Quirky little Mazda Motor is a rebellious, independent-minded and outspoken carmaker with a no-apologies love of cars in general and the driving experience in particular – and the CX-5 compact sport-utility is a perfect example of what this actually means.

Tall and entertaining.

You will not find a more entertaining little rig amongst its many, many, many competitors. The Mazda’s steering is sharp, the brakes strong. The grippers here are a lovely example of how to put feel and response into the stopping powers of a tall, functional rig whose apparent first purpose in life – for buyers — is to drag home do-it-yourself furniture from IKEA.

The 187-horsepower petrol engine in my GT tester ($38,495 as tested) is NOT turbocharged, yet it is lively and just what you’d expect from a car company skilled at squeezing performance out of small displacement mills, rotary or otherwise. The six-speed autobox delivers sharp shifts and encourages enthusiastic drivers to play with the paddle shifters – to control your own gear changes.

In short, if you want a small rig with some heart and soul, get the CX-5. If a simple, thoughtful, accessible infotainment interface will win your heart, this is your choice. If you insist on a tallish wagon with firm seats, an excellent driving position, admirable outward visibility and good-quality materials all-around, you must at least test drive the Mazda.

Indeed, if you remain skeptical about the much-hyped electrification of the car market, if you just want a fuel-efficient small/tall wagon, the CX-5 is an obvious selection. It’s not a hybrid or a plug-in of any sort and you will need to drive it yourself.

Clean, useful and best of all, simple.

In a nutshell, if you enjoy the drive and remain dubious about the imminent arrival of all these much-hyped autonomous or “driverless” cars, then Mazda and its CX-5 should most certainly have a place in your heart.

Because, folks, Mazda has long been the champion of truth and honesty when it comes to automotive technology. It’s not that Mazda denies there is a future in the electrification of the automotive fleet; rather, Mazda is simply sanguine about the timeline for the wholesale, broad adoption of EVs (electric vehicles) and self-driving rides of all shapes and sizes.

Sure, these technologies are coming, but not immediately. In the meantime, what about normal, sensible people who retain an emotional connection to driving?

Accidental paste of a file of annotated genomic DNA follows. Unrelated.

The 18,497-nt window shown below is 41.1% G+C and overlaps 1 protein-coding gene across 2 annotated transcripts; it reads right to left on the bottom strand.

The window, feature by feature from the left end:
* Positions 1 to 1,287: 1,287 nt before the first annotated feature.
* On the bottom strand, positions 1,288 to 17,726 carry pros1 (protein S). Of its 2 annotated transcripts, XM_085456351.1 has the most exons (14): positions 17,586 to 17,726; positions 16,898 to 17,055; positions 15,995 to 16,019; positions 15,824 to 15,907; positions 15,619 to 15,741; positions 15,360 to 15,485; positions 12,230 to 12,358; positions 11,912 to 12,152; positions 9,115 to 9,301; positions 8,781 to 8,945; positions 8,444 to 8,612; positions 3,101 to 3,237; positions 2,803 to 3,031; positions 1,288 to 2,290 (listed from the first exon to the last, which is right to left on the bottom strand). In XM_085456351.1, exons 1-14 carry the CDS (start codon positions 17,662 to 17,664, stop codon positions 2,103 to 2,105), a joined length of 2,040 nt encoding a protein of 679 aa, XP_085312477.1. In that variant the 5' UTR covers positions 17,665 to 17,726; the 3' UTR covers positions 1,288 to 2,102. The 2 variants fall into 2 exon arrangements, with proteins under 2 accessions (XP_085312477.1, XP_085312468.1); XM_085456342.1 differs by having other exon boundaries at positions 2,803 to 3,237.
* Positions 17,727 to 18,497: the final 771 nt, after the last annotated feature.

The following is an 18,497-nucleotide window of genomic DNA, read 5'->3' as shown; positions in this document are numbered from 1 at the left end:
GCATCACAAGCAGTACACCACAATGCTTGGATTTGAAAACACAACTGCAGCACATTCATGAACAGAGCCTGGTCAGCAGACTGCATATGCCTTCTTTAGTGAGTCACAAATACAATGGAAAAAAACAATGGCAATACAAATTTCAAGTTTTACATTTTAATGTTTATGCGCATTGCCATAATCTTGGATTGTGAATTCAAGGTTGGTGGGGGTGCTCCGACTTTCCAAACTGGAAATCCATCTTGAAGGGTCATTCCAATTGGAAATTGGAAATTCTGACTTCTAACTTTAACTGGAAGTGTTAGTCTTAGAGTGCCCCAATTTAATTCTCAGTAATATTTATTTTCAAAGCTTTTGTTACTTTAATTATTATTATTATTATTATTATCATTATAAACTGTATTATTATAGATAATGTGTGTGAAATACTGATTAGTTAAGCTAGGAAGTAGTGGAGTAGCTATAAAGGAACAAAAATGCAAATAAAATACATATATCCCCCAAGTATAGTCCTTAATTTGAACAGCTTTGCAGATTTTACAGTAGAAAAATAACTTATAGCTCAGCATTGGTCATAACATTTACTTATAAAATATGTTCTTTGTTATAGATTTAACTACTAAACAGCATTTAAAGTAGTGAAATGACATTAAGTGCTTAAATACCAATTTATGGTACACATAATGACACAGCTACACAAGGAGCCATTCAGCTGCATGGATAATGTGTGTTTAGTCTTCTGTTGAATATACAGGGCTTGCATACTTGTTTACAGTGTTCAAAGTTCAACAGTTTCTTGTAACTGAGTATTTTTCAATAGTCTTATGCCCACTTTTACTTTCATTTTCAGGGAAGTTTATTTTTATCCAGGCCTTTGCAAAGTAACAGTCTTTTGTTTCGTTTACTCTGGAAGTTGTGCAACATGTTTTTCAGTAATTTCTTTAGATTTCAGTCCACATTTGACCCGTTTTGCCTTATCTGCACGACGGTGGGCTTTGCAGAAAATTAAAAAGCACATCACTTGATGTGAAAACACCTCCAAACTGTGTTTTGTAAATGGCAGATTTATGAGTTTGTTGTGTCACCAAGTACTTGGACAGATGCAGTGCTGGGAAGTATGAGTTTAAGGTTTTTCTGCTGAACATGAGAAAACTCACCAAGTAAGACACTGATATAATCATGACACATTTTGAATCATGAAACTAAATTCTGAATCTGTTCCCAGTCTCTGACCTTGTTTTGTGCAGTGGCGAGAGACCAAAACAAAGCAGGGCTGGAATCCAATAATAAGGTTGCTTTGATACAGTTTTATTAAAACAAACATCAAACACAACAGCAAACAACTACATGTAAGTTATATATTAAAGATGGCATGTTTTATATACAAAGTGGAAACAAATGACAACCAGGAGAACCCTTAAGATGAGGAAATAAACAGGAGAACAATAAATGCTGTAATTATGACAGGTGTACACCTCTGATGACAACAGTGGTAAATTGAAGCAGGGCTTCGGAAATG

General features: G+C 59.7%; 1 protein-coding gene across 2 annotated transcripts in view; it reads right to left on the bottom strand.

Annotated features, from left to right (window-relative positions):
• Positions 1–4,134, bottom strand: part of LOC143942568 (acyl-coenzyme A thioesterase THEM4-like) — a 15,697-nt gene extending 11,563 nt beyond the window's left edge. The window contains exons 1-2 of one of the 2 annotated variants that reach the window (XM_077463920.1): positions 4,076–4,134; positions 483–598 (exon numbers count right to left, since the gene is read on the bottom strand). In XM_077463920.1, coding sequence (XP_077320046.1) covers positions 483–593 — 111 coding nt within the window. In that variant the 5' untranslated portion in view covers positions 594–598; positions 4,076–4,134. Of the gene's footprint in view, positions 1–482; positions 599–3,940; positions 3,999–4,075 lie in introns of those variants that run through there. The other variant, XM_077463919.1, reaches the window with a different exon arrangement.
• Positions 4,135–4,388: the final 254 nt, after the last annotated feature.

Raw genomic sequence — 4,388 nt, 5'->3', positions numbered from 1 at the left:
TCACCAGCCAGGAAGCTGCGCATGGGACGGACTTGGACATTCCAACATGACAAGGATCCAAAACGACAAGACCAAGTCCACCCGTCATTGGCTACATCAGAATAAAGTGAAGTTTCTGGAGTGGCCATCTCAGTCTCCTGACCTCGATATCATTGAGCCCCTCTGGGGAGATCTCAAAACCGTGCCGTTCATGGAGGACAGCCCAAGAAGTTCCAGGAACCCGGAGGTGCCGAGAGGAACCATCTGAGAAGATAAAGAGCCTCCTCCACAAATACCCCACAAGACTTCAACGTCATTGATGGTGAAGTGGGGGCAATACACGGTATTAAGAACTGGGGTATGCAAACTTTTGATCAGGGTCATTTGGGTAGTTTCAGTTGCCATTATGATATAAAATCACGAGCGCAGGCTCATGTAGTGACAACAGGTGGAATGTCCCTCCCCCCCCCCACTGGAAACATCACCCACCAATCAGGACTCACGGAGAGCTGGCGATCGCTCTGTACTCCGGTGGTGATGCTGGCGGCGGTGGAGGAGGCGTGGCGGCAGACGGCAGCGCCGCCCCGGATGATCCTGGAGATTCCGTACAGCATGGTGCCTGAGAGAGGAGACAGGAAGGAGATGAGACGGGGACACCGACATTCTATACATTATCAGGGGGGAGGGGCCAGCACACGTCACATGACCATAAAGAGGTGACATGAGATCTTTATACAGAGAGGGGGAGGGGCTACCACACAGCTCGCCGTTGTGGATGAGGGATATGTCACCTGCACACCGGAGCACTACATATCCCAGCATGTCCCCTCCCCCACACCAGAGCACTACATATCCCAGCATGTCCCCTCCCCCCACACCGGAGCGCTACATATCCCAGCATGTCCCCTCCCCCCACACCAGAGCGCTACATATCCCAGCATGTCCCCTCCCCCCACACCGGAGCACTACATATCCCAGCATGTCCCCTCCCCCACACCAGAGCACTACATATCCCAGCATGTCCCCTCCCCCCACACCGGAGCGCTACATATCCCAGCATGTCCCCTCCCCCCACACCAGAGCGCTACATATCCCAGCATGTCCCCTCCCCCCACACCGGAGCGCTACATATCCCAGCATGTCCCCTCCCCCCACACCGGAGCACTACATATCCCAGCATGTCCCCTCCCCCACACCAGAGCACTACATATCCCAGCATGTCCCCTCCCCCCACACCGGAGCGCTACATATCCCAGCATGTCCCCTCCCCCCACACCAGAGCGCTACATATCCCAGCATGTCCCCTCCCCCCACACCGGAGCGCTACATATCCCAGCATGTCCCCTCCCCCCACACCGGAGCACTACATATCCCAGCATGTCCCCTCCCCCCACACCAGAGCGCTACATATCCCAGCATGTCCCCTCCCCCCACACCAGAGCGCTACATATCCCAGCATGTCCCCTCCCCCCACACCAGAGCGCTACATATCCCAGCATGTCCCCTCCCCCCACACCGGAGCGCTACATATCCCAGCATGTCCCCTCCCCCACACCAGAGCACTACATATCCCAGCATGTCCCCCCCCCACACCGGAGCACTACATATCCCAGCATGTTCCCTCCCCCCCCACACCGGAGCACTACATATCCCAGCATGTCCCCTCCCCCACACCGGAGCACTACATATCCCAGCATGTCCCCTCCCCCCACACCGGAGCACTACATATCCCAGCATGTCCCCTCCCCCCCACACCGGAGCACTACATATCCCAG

They will find a home in Mazda’s products, including the CX-5. This SUV is not the absolute winner in reliability and quality studies, but it does just fine. However, if you want a little truck-like runabout that trades on its unbreakable-ness, then the Toyota RAV4 or Honda CR-V are probably more up your alley.

If you want the latest in 4G LTE technology, the you might want to look at the Chevrolet Equinox or GMC Terrain.  Kia’s Sorento and Hyundai’s Tucson are well-built, strong designs available with some very interesting engine technology at reasonable prices. However, the brands remain a tad weak and the road manners need work.

For drivers.

Ford’s Escape is very close to the CX-5 in terms of driving dynamics and it’s available with all sorts of fancy technologies. But Ford’s quality has been dreadful for years and there are few signs that the company takes these woes seriously.

If you know the owner of a small Ford, in fact, you probably know someone who’s gone through several transmissions. In fairness, however, Ford has picked up its game a little when it comes to the Escape, though I remain wary and you should, too.

Volkswagen’s Tiguan is okay but nothing about it stands out other than a pretty decent reliability record. Nissan’s Rogue is well-priced and kind of pretty, but it’s saddled with a CVT (continuously variable transmission) that is the very antithesis of entertaining technology. And the materials inside fall on the wrong side of cheap.

As for the newest version of Jeep’s Cherokee, well, the styling is attention-getting, but like Ford, the Jeep brand’s long, long history of sub-par quality is a red flag. Subaru’s Forester, by the way, is a stolid player here and very safe. A new version is coming shortly, so if you want the outgoing model, drive a hard bargain.

The back seat.

As for the CX-5, I will warn you about the pricing. With freight and such, my tester tipped over 40 large. That said, the all-wheel-drive responses are both subtle and superb, fuel economy is strong, and the all-independent suspension layout keeps the car planted and controlled, despite the high centre of gravity.

The Mazda people love the drive and it shows here.

2018 Mazda CX-5 GT

Base price: $35,000. As tested: $$38,495. Freight, dealer prep: $1,895. (Base CX-5: $25,900.)

Engine: 2.5-litre I4 (187-horsepower/186 lb-ft of torque)).

Transmissions: 6-speed automatic.

Drive: all-wheel.

Fuel economy (litres/100 km): 9.8 city/7.9 using regular fuel.

Comparables: Toyota RAV4, Honda CR-V, Hyundai Tucson, Kia Sorento, Volkswagen Tiguan, Ford Escape, Jeep Cherokee, Chevrolet Equinox, GMC Terrain, Subaru Forester.


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